Scotland's History

Scotland has a long and fascinating history. When Romans incorporated Britannia into their empire, the hostile northern tribes were kept out with the construction of Hadrian’s Wall across the north of England. Up till the Middle Ages Scotland was ruled by varying warlike chieftains, kings and periodically ransacked by Vikings and Gaelic adventurers. The Battle of Bannockburn in 1314 saw the end of foreign control with Robert the Bruce founding a lasting dynasty. The Protestant Reformation found fertile ground in Scotland and John Knox convinced most Scots to adopt a strict brand of Calvinism while many Catholics retreated to the Highlands. In 1603 James VI inherited the English throne and in 1707 England and Scotland merged to form the United Kingdom. In the 1700’s the Scottish Enlightenment transformed Scotland into an economic and intellectual powerhouse. Scotland has produced many leaders including Britain's last Labour Prime Minister; Gordon Brown.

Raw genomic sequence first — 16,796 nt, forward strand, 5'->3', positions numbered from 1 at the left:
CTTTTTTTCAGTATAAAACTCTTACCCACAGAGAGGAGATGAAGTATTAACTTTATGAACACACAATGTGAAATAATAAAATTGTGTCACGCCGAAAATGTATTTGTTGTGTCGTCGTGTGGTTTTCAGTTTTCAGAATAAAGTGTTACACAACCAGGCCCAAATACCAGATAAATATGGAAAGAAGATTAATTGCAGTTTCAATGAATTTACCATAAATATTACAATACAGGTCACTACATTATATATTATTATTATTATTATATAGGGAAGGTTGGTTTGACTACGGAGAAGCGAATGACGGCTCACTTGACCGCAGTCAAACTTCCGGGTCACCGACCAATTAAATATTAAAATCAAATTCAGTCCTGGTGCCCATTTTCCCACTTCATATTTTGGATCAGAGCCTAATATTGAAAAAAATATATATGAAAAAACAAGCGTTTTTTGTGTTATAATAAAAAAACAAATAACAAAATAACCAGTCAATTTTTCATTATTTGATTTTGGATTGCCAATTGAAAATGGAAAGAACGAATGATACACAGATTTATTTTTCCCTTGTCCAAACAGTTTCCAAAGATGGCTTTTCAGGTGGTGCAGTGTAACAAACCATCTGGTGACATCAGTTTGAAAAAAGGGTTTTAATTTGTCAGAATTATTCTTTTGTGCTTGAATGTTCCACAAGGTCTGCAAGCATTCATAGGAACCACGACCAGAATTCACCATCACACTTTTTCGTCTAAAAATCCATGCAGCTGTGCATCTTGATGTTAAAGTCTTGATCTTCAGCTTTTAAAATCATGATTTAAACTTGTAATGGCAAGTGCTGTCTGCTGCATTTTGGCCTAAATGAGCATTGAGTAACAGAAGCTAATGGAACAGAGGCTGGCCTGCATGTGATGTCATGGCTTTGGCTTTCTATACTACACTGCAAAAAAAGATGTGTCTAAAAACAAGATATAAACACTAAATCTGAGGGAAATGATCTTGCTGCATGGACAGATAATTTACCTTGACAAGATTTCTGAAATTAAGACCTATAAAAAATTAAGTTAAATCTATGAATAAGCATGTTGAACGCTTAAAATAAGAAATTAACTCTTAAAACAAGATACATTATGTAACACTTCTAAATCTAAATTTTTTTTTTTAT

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Scotland’s economy received a major shot in the arm with the discovery of Europe’s largest oil and gas deposits in the North Sea in the 1960’s. Jobs and wealth resurrected many parts of the country and encouraged many Scots to call for independence. Oil and gas reserves are now declining and Scotland's banking sector calapsed in 2008-9, but polite requests for seperation grow stronger. In 2014 45% of voters wanted independence from the UK while in 2016, 62% wanted to stay within the European Union. Many believe a second independence referendum would see a Yes to Europe, No to UK.

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